Professor Karikari stated that “in a country with a written constitution and written criminal and penal codes, its citizens can ill afford to live in the realm of uncertainty in respect of the all-important offence of contempt of court.”
“Recognising as we all do, the significance of contempt of court in our law, there is a certainty for clarification and perhaps certain delineation of its excesses cannot be over-emphasised,” he said.
Speaking, Professor Gadzekpo said although there is considerable discontent all around despite people’s appreciation of freedom of speech, the law on contempt of court as it stands, is nebulous.
“It is unclear to ordinary persons what constitutes fair comment on on-going court cases including the one now before the Supreme Court and what is contemptuous,” she stated.
Referring to some publications on general warnings to the media as it comments on cases before the courts, Professor Gadzekpo said “What these comments do is to put a general chill on public utterances and media coverage, because it is not clear what is not too grievous. For a people who [observed] for a long time a culture of silence, many would say it would be better to simply keep quiet and be safe than to be sorry. Now to go on that path, we are doing a disservice to our democracy, because democracy calls for robust public discussions including very critical or uncomfortable issues.”
Taking his turn at the forum, Mr. Blay-Amihere, stated that the law on contempt of court had long been officially dead in its country of origin because of its nebulous nature.
Quoting from a petition by a lawyer, Professor Kweku Asare to the supreme court, he said “Scandalising the court, as a criminal offense, while very much alive in the Supreme Court of Ghana, is officially dead in the country of its origin,” adding “Its remains are interred or buried at clause 22 of the Court Act 313, which proclaims that ‘Scandalising the court or the judiciary also known as scandalising the court or judges is abolished as a form of contempt of court under the common law of England and Wales.’”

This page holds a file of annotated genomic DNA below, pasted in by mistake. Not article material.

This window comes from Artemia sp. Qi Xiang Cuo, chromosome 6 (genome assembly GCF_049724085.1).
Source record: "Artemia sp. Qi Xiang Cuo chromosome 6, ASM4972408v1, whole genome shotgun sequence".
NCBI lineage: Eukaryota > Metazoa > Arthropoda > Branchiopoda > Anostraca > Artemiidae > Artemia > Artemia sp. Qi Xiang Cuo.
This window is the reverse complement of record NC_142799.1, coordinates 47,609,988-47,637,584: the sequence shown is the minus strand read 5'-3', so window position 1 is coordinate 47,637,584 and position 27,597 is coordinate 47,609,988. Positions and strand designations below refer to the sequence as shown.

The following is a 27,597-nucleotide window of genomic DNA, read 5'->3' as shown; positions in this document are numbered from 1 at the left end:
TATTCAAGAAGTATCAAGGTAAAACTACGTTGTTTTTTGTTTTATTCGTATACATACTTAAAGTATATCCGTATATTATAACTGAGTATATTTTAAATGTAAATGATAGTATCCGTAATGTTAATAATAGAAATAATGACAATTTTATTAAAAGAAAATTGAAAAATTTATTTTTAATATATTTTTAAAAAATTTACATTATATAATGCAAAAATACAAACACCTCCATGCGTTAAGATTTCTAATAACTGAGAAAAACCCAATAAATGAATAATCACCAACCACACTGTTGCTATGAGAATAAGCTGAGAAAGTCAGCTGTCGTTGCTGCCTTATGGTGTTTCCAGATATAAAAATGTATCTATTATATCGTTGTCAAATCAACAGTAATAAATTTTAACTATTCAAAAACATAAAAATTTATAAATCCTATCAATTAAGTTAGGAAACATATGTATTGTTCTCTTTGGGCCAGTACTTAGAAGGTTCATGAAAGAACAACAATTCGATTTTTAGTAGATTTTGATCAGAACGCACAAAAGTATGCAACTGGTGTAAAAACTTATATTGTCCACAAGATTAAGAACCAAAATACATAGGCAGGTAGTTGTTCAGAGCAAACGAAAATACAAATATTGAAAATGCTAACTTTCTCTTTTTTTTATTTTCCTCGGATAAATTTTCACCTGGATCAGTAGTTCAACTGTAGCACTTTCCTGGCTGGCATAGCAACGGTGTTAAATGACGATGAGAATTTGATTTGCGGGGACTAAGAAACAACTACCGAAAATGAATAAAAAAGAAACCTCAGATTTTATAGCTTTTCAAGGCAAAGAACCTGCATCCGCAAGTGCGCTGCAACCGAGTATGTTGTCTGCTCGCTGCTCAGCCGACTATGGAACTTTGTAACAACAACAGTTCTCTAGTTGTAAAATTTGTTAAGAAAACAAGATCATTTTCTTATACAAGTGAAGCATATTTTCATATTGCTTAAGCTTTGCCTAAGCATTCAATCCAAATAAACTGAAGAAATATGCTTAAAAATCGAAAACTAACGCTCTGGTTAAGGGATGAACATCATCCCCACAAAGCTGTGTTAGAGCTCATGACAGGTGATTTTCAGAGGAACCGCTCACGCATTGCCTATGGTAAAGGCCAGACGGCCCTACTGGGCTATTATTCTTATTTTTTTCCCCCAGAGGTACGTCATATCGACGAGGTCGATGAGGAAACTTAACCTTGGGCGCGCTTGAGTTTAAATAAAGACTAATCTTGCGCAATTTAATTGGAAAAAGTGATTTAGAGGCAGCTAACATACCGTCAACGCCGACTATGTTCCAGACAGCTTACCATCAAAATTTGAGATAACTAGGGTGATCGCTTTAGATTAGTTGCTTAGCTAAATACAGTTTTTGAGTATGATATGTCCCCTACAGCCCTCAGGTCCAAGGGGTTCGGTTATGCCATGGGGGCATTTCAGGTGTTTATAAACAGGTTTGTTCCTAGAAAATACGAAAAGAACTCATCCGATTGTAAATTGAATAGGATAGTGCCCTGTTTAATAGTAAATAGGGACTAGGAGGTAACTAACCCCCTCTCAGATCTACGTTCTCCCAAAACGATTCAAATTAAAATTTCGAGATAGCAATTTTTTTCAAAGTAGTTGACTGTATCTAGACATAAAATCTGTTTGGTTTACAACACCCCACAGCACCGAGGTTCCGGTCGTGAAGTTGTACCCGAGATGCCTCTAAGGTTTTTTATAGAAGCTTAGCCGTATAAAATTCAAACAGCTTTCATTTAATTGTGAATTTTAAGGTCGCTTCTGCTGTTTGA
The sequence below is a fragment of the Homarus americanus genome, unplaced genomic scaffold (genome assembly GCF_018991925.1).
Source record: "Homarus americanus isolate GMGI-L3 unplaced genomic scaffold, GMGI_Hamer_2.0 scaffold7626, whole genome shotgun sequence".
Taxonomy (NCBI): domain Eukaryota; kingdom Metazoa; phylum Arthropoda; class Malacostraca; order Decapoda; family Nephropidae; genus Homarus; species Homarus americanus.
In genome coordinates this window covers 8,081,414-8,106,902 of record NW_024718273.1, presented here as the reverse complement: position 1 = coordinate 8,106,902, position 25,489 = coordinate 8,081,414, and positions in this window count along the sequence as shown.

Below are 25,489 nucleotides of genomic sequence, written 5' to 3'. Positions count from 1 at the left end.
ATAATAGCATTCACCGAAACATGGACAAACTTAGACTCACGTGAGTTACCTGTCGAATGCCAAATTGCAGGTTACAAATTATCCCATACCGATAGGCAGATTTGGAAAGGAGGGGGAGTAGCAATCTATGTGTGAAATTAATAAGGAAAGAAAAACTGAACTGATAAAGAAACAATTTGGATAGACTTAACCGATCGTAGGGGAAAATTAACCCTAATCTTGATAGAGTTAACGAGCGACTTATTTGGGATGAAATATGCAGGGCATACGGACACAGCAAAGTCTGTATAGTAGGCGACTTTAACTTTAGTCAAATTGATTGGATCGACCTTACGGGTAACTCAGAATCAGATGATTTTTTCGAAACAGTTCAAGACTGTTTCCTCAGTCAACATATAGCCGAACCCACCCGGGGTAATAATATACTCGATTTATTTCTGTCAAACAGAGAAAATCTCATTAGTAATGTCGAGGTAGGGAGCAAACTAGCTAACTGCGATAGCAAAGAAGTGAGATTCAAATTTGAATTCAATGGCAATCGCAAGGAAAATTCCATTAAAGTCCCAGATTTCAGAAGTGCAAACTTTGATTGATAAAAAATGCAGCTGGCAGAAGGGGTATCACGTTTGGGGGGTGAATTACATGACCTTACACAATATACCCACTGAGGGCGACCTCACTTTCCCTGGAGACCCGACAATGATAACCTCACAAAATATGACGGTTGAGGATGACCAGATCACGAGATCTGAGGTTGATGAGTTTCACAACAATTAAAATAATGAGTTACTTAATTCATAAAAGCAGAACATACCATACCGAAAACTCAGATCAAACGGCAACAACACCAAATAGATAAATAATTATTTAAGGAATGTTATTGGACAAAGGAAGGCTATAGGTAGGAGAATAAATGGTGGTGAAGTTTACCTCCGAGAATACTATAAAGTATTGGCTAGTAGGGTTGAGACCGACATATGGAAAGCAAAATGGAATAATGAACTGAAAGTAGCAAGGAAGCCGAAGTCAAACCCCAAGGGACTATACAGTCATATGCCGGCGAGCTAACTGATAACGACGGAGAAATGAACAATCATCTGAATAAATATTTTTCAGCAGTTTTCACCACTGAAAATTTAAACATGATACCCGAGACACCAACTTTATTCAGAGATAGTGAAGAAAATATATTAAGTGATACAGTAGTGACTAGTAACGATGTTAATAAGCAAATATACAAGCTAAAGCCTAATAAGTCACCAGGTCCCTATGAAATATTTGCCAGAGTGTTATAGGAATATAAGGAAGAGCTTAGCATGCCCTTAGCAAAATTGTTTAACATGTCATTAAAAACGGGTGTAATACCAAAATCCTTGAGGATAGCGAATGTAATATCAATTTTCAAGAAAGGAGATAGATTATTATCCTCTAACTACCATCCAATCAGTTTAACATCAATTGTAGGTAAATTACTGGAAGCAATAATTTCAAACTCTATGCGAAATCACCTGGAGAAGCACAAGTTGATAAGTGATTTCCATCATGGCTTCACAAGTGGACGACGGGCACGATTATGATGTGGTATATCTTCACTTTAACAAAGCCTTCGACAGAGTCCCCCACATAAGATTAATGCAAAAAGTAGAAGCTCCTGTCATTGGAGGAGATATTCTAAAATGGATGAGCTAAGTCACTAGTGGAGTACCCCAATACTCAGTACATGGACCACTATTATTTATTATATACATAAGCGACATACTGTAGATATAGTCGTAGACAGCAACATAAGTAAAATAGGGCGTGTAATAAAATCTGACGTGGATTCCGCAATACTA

He said “the repeal of the criminal libel law in 2001 and what Article 162; 4 in the Constitution of Ghana has to say on the exercise of editorial conscience should challenge us all to decriminalise free speech and free press in the courts and elsewhere.”
Quoting from Ghana’s Constitution, he stated “Editors and publishers of newspapers and other institutions of mass media shall not be subject to control or interference by government, nor shall they be penalised nor harassed for the editorial opinions and views or the content of their publication.”
The NMC chair said even though there is no law in Ghana that prohibits absolutely, comments on court proceedings, there is a law that punishes, referring to the law on contempt of court.
While agreeing that the law on contempt of court, which is disobeying or scandalising the court or undermining the judicial system is meant to protect the integrity of the judiciary, Mr Kissi Adjabeng a law lecturer at the University of Ghana, Legon, who was also a panellist, admitted its content is not defined, and the penalty not described anywhere in the statutes.